Christian and jehovah witness dating

JWs believe the Bible is “God’s inspired message to humans.” In 1961 a JW corporation, The Watch Tower Bible and Tract Society, published its own formal equivalence translation of the Bible: the New World Translation of the Holy Scriptures (NWT).

As of 2015, the NWT has been translated in whole or in part into 129 languages.

Roughly two-thirds (65 percent) are women, while only 35 percent are men.

They also also tend to be less educated, with a solid majority of adult Jehovah’s Witnesses (63 percent) having no more than a high school diploma (compared with, for example, 43 percent of evangelical Protestants). Jehovah’s Witnesses (hereafter JWs) consider themselves to be Christians (but not Protestants), even though they reject the doctrine of the Trinity.

JWs do not refer to their places of worship as churches, but rather as a “Kingdom Hall.” They have no paid clergy, for they believe the “model of first-century Christianity” is one in which “all baptized members are ordained ministers and share in the preaching and teaching work.” Both men and women can be ministers, though within each congregation “spiritually mature men” serve as “older men,” or elders.” About 20 congregations form a circuit, and congregations receive periodic visits from traveling elders known as circuit overseers.

JWs are not required to tithe and no collections are taken at their meetings, though donation boxes are available. Doctrinal guidance is provided by a Governing Body made up of longtime JWs who currently work at the international offices in Brooklyn, New York.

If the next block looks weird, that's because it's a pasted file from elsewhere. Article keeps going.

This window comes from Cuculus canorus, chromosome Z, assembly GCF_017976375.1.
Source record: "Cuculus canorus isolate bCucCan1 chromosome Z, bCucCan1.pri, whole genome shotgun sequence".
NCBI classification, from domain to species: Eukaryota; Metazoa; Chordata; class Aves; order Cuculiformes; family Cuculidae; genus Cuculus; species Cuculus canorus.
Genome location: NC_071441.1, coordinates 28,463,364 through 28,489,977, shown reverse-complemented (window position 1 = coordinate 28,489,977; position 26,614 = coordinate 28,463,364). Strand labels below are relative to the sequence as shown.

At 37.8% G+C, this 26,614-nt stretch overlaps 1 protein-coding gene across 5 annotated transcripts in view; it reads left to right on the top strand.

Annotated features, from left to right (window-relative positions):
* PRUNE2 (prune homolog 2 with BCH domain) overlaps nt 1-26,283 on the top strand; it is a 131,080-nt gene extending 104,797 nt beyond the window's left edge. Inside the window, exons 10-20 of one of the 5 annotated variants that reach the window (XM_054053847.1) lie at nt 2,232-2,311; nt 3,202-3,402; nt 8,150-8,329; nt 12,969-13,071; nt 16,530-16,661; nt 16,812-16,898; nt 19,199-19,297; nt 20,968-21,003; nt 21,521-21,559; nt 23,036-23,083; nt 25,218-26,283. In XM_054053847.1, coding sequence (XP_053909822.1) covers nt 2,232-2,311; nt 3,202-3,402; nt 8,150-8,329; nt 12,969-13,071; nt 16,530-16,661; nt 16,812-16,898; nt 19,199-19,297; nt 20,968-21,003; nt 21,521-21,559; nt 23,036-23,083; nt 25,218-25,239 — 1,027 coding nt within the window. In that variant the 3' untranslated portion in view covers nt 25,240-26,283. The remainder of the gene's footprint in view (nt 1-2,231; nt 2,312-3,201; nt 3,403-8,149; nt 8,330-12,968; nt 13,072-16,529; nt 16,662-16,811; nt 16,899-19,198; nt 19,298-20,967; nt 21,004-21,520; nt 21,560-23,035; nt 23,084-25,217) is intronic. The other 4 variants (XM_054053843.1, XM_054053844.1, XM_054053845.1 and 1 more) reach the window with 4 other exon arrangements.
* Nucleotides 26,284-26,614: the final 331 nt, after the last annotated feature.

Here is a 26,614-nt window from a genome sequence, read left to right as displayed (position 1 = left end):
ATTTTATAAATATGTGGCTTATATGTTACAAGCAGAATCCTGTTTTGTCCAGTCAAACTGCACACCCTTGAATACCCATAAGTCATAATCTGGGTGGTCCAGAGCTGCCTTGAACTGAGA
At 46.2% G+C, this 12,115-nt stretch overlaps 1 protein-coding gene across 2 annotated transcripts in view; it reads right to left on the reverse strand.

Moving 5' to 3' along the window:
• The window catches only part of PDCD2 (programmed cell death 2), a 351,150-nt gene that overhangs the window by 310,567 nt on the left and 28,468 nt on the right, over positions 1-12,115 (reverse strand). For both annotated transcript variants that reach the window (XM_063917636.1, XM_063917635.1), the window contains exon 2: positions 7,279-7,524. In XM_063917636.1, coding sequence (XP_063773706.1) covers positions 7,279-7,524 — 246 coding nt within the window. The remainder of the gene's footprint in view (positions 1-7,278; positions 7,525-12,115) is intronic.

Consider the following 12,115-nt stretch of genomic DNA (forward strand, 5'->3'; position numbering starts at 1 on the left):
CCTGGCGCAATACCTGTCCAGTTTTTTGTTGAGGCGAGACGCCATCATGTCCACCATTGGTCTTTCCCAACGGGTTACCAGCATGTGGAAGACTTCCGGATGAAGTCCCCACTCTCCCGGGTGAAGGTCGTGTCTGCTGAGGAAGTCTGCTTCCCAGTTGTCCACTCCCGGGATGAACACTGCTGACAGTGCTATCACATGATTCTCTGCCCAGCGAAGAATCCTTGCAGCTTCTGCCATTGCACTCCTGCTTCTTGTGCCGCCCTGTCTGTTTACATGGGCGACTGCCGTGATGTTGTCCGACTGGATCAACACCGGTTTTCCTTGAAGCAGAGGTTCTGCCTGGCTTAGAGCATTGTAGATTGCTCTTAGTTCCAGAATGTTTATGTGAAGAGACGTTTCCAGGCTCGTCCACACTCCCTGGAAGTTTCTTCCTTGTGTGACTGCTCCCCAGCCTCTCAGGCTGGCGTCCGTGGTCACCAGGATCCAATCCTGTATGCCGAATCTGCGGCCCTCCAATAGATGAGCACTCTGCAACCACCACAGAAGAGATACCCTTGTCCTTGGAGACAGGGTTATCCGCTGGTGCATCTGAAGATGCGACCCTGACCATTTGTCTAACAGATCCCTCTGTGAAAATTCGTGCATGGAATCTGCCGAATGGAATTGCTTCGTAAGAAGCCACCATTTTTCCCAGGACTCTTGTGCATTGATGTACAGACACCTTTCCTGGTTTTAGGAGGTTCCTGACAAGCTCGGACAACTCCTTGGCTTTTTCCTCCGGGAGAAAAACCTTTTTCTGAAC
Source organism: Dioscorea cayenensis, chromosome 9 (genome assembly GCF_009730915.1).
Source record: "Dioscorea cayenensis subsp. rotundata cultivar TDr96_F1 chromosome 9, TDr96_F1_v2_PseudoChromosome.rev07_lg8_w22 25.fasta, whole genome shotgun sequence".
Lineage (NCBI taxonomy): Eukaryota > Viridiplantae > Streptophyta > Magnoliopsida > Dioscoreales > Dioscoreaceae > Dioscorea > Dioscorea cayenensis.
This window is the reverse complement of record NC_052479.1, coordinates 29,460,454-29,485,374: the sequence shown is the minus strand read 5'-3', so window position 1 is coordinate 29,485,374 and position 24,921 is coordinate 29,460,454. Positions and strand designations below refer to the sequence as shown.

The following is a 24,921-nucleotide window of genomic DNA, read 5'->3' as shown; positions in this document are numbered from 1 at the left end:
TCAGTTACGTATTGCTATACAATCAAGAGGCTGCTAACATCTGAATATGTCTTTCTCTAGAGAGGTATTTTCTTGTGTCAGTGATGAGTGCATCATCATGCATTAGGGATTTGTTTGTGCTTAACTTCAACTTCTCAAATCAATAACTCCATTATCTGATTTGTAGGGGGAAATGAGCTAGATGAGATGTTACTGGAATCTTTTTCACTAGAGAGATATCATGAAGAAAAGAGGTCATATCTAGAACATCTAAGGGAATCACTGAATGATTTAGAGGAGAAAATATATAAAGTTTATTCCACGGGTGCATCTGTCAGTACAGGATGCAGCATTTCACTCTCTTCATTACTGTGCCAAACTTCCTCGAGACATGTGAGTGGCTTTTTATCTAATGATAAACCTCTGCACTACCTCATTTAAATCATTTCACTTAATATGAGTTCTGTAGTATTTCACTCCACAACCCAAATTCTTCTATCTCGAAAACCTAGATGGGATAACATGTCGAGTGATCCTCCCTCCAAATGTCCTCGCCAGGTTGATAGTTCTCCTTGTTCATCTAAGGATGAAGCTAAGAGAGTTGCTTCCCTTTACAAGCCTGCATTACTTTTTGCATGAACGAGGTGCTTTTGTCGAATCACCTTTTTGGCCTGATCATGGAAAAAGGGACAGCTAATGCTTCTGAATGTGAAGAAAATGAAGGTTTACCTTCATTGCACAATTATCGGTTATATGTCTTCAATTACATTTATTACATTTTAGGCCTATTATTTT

Since the release of the NT translation in 1950, this version has been criticized for changing the meaning and words of the text to fit JW doctrine. Both the ESV and NIV translate that verse as, “In the beginning was the Word, and the Word was with God, and the Word was God.” The NWT version translates the passage as “In the beginning was the Word, and the Word was with God, and the Word was a god.” The addition of the indefinite article “a” is added to avoid the conclusion that Jesus is God. Metzger wrote in 1953, “It must be stated quite frankly that, if the Jehovah’s Witnesses take this translation seriously, they are polytheists.” Despite a preference for the NWT, JWs still use other translations of the Bible in their witnessing work. JWs do not celebrate either Christmas or Easter, because they believe the Bible teaches that it’s Jesus death—not his birth or resurrection—that should be celebrated.

And if Christ has not been raised, our preaching is useless and so is your faith.Hi Tshepo, That is a big question and I can’t go into all the details here.However let me point out a couple of fairly big issues that distinguish the two.The thing to note is that these are central issues of the Christian faith and if you do not believe them then you cannot be called a Christian.If any one of these is wrong then all of Christianity is wrong and is not worth following.

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